There has been a domestic chapel at Arley for many centuries. Before 1845 services had been held in the picturesque old building to the north of the house. In 1841 Rowland’s increasing interest in the Oxford Movement and his desire to have religious services regularly conducted in a more ceremonial style and a suitably elevating setting made him feel that he must have a Gothic chapel attached to his house.
He commissioned the London Architect, Anthony Salvin, recognised as one of the authorities on medieval buildings, to design it because he thought that Latham was principally a specialist in Elizabethan architecture. After long and detailed discussions the design of the pulpit, credence and bell tower the existing chapel was built.
The Salvin Chapel was consecrated in September 1845. In 1856-7 the north aisle and entrance porch were added to designs by George Street, another notable ecclesiologist.
The organ was made by Kirtland & Jardine of Manchester.
Services still take place in the chapel, dates will be listed soon.
‘THERE BUT NOT THERE’ at St Marys Chapel, Arley
‘There But Not There’ is the iconic Centenary Commemoration of the end of the First World War and tribute to the Fallen, for Remembrance 2018. Arley Hall & Gardens has chosen to take part in this national commemoration by supporting the charity ‘Remembered’ and their ‘There But Not There’ project.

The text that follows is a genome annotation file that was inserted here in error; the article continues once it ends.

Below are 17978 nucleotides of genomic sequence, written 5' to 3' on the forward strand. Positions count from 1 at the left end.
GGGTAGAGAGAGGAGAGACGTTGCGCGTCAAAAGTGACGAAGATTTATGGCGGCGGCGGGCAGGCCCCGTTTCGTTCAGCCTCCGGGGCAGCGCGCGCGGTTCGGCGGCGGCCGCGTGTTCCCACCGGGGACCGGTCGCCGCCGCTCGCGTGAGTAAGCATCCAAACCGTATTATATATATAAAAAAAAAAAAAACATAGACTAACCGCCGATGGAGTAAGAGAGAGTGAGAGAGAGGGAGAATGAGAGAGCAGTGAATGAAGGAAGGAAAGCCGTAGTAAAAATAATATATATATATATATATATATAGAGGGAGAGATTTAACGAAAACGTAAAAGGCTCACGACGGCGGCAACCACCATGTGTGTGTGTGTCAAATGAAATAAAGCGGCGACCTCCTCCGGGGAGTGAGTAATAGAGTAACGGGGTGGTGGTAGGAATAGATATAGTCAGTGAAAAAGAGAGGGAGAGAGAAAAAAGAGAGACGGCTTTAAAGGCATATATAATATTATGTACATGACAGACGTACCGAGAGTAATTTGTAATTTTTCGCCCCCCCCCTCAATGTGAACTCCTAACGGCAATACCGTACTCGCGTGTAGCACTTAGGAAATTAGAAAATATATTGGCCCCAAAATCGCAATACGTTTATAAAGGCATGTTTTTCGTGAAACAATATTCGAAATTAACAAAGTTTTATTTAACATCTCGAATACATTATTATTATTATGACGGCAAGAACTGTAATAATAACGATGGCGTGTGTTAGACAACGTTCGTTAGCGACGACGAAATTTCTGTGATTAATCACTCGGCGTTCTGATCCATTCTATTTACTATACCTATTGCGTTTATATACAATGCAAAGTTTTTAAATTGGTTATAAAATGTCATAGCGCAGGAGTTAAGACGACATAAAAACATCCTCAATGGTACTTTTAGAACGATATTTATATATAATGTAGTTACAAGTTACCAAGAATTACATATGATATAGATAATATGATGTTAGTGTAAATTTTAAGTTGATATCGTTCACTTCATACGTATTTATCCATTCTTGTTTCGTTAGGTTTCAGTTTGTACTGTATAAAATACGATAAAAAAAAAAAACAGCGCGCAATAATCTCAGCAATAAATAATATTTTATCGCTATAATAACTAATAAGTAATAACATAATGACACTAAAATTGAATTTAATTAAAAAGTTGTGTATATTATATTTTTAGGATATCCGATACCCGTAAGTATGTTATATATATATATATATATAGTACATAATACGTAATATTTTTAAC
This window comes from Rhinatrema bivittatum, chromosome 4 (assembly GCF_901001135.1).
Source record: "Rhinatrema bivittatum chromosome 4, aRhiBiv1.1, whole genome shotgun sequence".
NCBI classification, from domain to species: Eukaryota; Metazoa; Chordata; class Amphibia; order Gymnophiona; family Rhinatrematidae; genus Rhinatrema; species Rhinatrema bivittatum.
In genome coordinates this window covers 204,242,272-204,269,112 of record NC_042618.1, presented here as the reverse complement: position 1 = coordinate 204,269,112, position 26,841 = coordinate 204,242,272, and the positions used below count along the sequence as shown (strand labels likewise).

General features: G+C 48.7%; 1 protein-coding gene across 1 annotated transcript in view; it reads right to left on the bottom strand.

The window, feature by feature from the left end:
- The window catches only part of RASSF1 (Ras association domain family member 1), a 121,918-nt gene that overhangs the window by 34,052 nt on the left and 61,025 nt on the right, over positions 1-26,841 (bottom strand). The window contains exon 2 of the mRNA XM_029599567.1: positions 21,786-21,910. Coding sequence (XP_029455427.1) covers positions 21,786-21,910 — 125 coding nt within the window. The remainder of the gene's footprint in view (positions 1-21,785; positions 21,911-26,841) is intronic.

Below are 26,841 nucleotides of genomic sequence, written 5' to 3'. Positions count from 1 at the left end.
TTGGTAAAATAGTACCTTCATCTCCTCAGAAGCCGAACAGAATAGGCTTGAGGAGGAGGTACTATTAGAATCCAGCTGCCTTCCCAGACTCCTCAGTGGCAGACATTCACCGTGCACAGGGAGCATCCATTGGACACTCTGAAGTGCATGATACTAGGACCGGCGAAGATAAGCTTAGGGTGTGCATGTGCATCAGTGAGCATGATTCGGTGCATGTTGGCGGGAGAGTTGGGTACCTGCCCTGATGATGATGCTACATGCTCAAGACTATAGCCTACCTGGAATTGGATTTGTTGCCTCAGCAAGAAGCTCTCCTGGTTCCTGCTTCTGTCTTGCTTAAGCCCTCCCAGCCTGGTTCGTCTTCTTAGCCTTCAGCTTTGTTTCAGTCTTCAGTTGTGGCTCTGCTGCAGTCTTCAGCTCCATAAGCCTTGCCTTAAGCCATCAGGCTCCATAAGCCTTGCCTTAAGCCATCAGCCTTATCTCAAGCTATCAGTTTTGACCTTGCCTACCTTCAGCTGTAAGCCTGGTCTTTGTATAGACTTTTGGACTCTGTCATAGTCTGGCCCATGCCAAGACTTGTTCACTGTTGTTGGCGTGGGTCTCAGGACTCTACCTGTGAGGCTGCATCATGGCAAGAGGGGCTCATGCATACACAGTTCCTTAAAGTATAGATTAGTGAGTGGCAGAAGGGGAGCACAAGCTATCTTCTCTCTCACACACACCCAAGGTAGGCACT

All monies raised by Remembered, will be shared between six nominated charities. Its mission is to Commemorate, Educate and Heal and so far, it has raised over £2.5 million for charities including Walking with The Wounded, Combat Stress and Help for Heroes. Arley is also supporting the work of the Royal British Legion and their annual Poppy Appeal, through the purchase of the poppies included in the installation in the Chapel.
Through the campaign, Arley pays tribute to John Egerton Warburton, the grand father of Lord Ashbrook, who has never been forgotten at Arley. His name, along with the names of six other local men who died during the First World War, hang on the wall of St Mary’s, the estate’s grade II* listed Chapel.
However, these men will once again join the community they left behind, as part of the national ‘There But Not There’ campaign. A transparent silhouette dedicated to John’s memory will sit on a pew in St Mary’s Chapel and an exhibition will tell his story and that of the other six fallen local heroes.
Lord Ashbrook said it is a poignant and powerful reminder of the contribution these men made to the war effort.
“It is a great honour to be dedicating this space to my grandfather and the other men who lost their lives during the war. It is important we continue to educate all generations about the ultimate sacrifice made by these men.
We hope lots of people will visit and maybe take a quiet moment to reflect in the Chapel. We remember my grandfather within our family, but his sacrifice is obviously reminiscent of thousands of other men,”
Arley’s exhibition can be seen by visitors from October 22. Normal admission fees to Arley apply.